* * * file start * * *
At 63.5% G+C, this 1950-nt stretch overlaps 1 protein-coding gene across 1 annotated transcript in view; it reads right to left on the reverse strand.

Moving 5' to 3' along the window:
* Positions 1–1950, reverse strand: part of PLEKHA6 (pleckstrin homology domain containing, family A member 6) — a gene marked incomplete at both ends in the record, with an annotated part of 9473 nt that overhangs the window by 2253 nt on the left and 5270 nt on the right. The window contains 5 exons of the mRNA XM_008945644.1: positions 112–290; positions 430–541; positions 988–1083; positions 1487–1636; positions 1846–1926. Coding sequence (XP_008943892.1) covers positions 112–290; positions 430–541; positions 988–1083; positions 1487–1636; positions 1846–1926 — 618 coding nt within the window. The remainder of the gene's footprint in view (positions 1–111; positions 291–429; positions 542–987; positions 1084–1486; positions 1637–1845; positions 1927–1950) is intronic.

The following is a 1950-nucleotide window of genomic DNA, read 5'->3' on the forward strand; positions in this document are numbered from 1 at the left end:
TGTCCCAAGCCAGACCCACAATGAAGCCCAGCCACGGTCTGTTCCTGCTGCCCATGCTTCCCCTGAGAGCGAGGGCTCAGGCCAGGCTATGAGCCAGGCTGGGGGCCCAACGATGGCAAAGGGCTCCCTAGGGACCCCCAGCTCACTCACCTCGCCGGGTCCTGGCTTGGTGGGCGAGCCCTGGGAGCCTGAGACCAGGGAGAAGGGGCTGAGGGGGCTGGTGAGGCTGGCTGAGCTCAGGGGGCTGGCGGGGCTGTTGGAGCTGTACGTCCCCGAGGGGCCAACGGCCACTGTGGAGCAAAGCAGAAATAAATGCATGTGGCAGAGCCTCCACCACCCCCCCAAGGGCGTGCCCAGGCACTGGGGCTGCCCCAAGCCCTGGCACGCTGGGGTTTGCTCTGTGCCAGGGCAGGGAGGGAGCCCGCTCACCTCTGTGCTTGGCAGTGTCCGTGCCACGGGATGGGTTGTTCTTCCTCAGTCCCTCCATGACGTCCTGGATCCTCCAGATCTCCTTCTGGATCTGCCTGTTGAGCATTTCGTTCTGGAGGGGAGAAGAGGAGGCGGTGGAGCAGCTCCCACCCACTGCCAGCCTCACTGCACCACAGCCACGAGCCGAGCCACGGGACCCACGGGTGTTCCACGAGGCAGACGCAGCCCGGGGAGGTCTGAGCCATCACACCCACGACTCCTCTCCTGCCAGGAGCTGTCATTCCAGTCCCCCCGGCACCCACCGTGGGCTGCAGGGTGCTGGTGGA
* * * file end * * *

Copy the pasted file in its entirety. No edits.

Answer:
At 63.5% G+C, this 1950-nt stretch overlaps 1 protein-coding gene across 1 annotated transcript in view; it reads right to left on the reverse strand.

Moving 5' to 3' along the window:
* Positions 1–1950, reverse strand: part of PLEKHA6 (pleckstrin homology domain containing, family A member 6) — a gene marked incomplete at both ends in the record, with an annotated part of 9473 nt that overhangs the window by 2253 nt on the left and 5270 nt on the right. The window contains 5 exons of the mRNA XM_008945644.1: positions 112–290; positions 430–541; positions 988–1083; positions 1487–1636; positions 1846–1926. Coding sequence (XP_008943892.1) covers positions 112–290; positions 430–541; positions 988–1083; positions 1487–1636; positions 1846–1926 — 618 coding nt within the window. The remainder of the gene's footprint in view (positions 1–111; positions 291–429; positions 542–987; positions 1084–1486; positions 1637–1845; positions 1927–1950) is intronic.

The following is a 1950-nucleotide window of genomic DNA, read 5'->3' on the forward strand; positions in this document are numbered from 1 at the left end:
TGTCCCAAGCCAGACCCACAATGAAGCCCAGCCACGGTCTGTTCCTGCTGCCCATGCTTCCCCTGAGAGCGAGGGCTCAGGCCAGGCTATGAGCCAGGCTGGGGGCCCAACGATGGCAAAGGGCTCCCTAGGGACCCCCAGCTCACTCACCTCGCCGGGTCCTGGCTTGGTGGGCGAGCCCTGGGAGCCTGAGACCAGGGAGAAGGGGCTGAGGGGGCTGGTGAGGCTGGCTGAGCTCAGGGGGCTGGCGGGGCTGTTGGAGCTGTACGTCCCCGAGGGGCCAACGGCCACTGTGGAGCAAAGCAGAAATAAATGCATGTGGCAGAGCCTCCACCACCCCCCCAAGGGCGTGCCCAGGCACTGGGGCTGCCCCAAGCCCTGGCACGCTGGGGTTTGCTCTGTGCCAGGGCAGGGAGGGAGCCCGCTCACCTCTGTGCTTGGCAGTGTCCGTGCCACGGGATGGGTTGTTCTTCCTCAGTCCCTCCATGACGTCCTGGATCCTCCAGATCTCCTTCTGGATCTGCCTGTTGAGCATTTCGTTCTGGAGGGGAGAAGAGGAGGCGGTGGAGCAGCTCCCACCCACTGCCAGCCTCACTGCACCACAGCCACGAGCCGAGCCACGGGACCCACGGGTGTTCCACGAGGCAGACGCAGCCCGGGGAGGTCTGAGCCATCACACCCACGACTCCTCTCCTGCCAGGAGCTGTCATTCCAGTCCCCCCGGCACCCACCGTGGGCTGCAGGGTGCTGGTGGA